Cheyenne Autumn

It was a research project with the drama of a detective story. And just as Sherlock Holmes unraveled mysteries--using a method reliant on fanatical attention to detail--so too did the organizers of Cheyenne Dog Soldiers, which currently fills the main-floor galleries at the Colorado History Museum.

The genesis for this show came more than twenty years ago when Jean Afton, a local anthropologist interested in the Plains Indians, found a Cheyenne ledgerbook in the archives of the Colorado Historical Society. The book was from a private library that had been donated to the society in 1903 by Ira LaMunyon, an early Union Pacific Railroad surveyor who lived in North Platte, Nebraska. The discovery of the book was no accident. Afton had a personal as well as professional reason for looking into the LaMunyon collection: She's married to the pioneer's great-grandson.

The ledgerbook was filled with drawings by various Cheyenne warriors, who depicted themselves in combat with soldiers. But Afton quickly became convinced that the book was more than just a collection of genre scenes. As early as 1977, she published an article in which she argued that the drawings referred to specific historical events.

Two years ago Afton was joined in her project by CHS vice-president Andrew Masich and chief historian David Halaas, who brought with them their expertise in uniforms and armaments, as well as the society's wide array of resources. Together the three were able to prove Afton's thesis, uncovering letters from early pioneers and other documents that make it clear the Cheyenne intentionally set out to make a historical record of their activities.

In the exhibit that stemmed from Afton, Masich and Halaas's research, the original ledgerbook has been supplemented by a second book of Cheyenne drawings and by Indian and settler clothing and other historical artifacts. The historical society began collecting American Indian material in 1879 and has mostly drawn on its own considerable collection. But there are also items on loan from the National Archives, the Kansas City Museum, the Nebraska Historical Society, the Denver Art Museum and private collections.

The show begins with an invaluable display of artifacts and text blocks that introduce the viewer to the Cheyenne people, in particular the Dog Soldiers. The Cheyenne freely ranged across the plains before white settlers and the U.S. Cavalry arrived in the mid-nineteenth century. The tribe was divided into two groups, the Northern Cheyenne and the Southern Cheyenne. The Dog Soldiers were one of a half-dozen warrior societies active within both groups. Then, in 1837, Porcupine Bear, a Dog Soldier chief, participated in the killing of a fellow Cheyenne. His punishment for this act, dictated by tribal law, was banishment from the Cheyenne. But Porcupine Bear was not without friends and influence, and the rest of the Dog Soldiers and their families joined him in exile. This created a third Cheyenne tribal group on the plains. Soon, disaffected Lakota and Arapaho warriors joined Porcupine Bear's Dog Soldiers, creating a union of forces cemented by a profound distrust of the white man.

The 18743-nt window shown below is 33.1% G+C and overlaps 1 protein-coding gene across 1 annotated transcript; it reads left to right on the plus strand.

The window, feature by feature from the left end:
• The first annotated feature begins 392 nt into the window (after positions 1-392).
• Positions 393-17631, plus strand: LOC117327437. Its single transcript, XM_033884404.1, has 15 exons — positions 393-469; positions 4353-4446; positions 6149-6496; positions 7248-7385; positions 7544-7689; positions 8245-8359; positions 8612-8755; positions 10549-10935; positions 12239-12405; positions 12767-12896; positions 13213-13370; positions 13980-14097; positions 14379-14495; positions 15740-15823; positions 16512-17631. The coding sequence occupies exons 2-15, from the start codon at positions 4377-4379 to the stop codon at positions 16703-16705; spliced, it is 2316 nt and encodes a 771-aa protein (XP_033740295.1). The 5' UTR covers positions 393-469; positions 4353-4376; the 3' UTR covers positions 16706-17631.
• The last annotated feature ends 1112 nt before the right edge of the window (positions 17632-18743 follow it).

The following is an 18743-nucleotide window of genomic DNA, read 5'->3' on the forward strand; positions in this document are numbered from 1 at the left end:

This first part of the show fills several rooms with beautiful bead and quill works by Cheyenne women. Of particular interest are the "Hairpipe Breastplate" and "Shell Choker," which were worn by the Dog Soldiers. Originally, the breastplate and choker were meant to be body armor and may have been effective in dealing with the bow and arrow. But by the time the Dog Soldiers separated from the rest of the Cheyenne, gun play was the way of the West, and protection from bullets was beyond the capacity of the bones and beads that make up the breastplate and choker. Their meaning by then was purely symbolic.

Another spellbinding historical artifact on display is the extremely rare "Dog Rope," on loan from the DAM. The Dog Rope is a woven sash that was worn over the shoulder. Only the four bravest Dog Soldiers were allowed to wear it. In battle, the wearer of the Dog Rope would sometimes stake himself to the ground and then fight, without the possibility of surrendering. This piece, made of reeds and bark and other natural materials, is so fragile that it is only intermittently lighted, for fear that exposure to light could cause further deterioration.

According to co-organizer Masich, the mainstream Cheyenne looked upon the Dog Soldiers as thugs and troublemakers. But everything changed after the Sand Creek Massacre, which Masich calls the single most important event in Colorado history. On November 29, 1864, Colonel John Chivington, leading 1,000 volunteers out of Denver City, attacked Chief Black Kettle's village of the peaceable Southern Cheyenne on the banks of Big Sandy Creek. The American flag was flying over the treaty-protected village when Chivington and his men attacked, killing 150 men, women and children. Chivington's goal was ending the "Indian problem." In this he surely failed, because the massacre ignited twenty years of war between the Indians and the white settlers on the Great Plains and, according to Masich, proved to the Cheyenne that the Dog Soldiers had been right: They couldn't trust the white man.